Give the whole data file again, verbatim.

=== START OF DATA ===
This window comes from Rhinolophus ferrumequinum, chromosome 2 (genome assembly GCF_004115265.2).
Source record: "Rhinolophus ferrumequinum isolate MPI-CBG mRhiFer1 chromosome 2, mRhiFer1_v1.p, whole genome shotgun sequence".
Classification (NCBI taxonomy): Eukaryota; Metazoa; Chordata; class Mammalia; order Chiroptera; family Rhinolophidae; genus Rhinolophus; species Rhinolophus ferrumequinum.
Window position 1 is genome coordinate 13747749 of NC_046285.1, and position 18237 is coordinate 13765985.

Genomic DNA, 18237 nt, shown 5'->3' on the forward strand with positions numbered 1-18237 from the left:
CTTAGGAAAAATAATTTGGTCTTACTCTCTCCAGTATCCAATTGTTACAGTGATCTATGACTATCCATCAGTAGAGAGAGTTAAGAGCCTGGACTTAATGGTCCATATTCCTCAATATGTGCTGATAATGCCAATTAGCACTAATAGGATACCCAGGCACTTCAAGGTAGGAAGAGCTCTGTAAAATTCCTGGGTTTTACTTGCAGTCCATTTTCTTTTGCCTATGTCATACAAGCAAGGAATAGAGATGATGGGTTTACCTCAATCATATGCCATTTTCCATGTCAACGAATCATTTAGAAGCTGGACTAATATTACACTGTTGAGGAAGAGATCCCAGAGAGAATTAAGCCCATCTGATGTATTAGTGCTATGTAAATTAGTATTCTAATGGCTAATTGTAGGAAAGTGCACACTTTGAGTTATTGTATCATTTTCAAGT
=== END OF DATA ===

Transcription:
This window comes from Rhinolophus ferrumequinum, chromosome 2 (genome assembly GCF_004115265.2).
Source record: "Rhinolophus ferrumequinum isolate MPI-CBG mRhiFer1 chromosome 2, mRhiFer1_v1.p, whole genome shotgun sequence".
Classification (NCBI taxonomy): Eukaryota; Metazoa; Chordata; class Mammalia; order Chiroptera; family Rhinolophidae; genus Rhinolophus; species Rhinolophus ferrumequinum.
Window position 1 is genome coordinate 13747749 of NC_046285.1, and position 18237 is coordinate 13765985.

Genomic DNA, 18237 nt, shown 5'->3' on the forward strand with positions numbered 1-18237 from the left:
CTTAGGAAAAATAATTTGGTCTTACTCTCTCCAGTATCCAATTGTTACAGTGATCTATGACTATCCATCAGTAGAGAGAGTTAAGAGCCTGGACTTAATGGTCCATATTCCTCAATATGTGCTGATAATGCCAATTAGCACTAATAGGATACCCAGGCACTTCAAGGTAGGAAGAGCTCTGTAAAATTCCTGGGTTTTACTTGCAGTCCATTTTCTTTTGCCTATGTCATACAAGCAAGGAATAGAGATGATGGGTTTACCTCAATCATATGCCATTTTCCATGTCAACGAATCATTTAGAAGCTGGACTAATATTACACTGTTGAGGAAGAGATCCCAGAGAGAATTAAGCCCATCTGATGTATTAGTGCTATGTAAATTAGTATTCTAATGGCTAATTGTAGGAAAGTGCACACTTTGAGTTATTGTATCATTTTCAAGT